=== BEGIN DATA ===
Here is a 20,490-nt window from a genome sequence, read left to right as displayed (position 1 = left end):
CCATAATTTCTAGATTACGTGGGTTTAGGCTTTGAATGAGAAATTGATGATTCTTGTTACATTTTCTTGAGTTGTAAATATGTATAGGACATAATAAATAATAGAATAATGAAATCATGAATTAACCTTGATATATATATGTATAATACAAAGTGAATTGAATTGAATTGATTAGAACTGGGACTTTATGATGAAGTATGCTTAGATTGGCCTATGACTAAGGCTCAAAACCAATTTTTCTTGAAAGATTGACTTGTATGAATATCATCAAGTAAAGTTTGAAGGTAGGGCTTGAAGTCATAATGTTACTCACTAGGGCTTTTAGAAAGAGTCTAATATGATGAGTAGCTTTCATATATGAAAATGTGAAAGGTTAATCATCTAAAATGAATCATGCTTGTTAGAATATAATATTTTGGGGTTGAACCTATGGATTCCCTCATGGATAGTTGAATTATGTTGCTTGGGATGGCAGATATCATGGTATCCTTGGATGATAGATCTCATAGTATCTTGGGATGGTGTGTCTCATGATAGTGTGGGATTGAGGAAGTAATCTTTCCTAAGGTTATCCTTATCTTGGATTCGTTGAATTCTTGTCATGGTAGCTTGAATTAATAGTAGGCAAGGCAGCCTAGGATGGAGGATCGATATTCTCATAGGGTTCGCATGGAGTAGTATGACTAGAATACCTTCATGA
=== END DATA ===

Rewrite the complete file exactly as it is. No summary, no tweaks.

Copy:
Here is a 20,490-nt window from a genome sequence, read left to right as displayed (position 1 = left end):
CCATAATTTCTAGATTACGTGGGTTTAGGCTTTGAATGAGAAATTGATGATTCTTGTTACATTTTCTTGAGTTGTAAATATGTATAGGACATAATAAATAATAGAATAATGAAATCATGAATTAACCTTGATATATATATGTATAATACAAAGTGAATTGAATTGAATTGATTAGAACTGGGACTTTATGATGAAGTATGCTTAGATTGGCCTATGACTAAGGCTCAAAACCAATTTTTCTTGAAAGATTGACTTGTATGAATATCATCAAGTAAAGTTTGAAGGTAGGGCTTGAAGTCATAATGTTACTCACTAGGGCTTTTAGAAAGAGTCTAATATGATGAGTAGCTTTCATATATGAAAATGTGAAAGGTTAATCATCTAAAATGAATCATGCTTGTTAGAATATAATATTTTGGGGTTGAACCTATGGATTCCCTCATGGATAGTTGAATTATGTTGCTTGGGATGGCAGATATCATGGTATCCTTGGATGATAGATCTCATAGTATCTTGGGATGGTGTGTCTCATGATAGTGTGGGATTGAGGAAGTAATCTTTCCTAAGGTTATCCTTATCTTGGATTCGTTGAATTCTTGTCATGGTAGCTTGAATTAATAGTAGGCAAGGCAGCCTAGGATGGAGGATCGATATTCTCATAGGGTTCGCATGGAGTAGTATGACTAGAATACCTTCATGA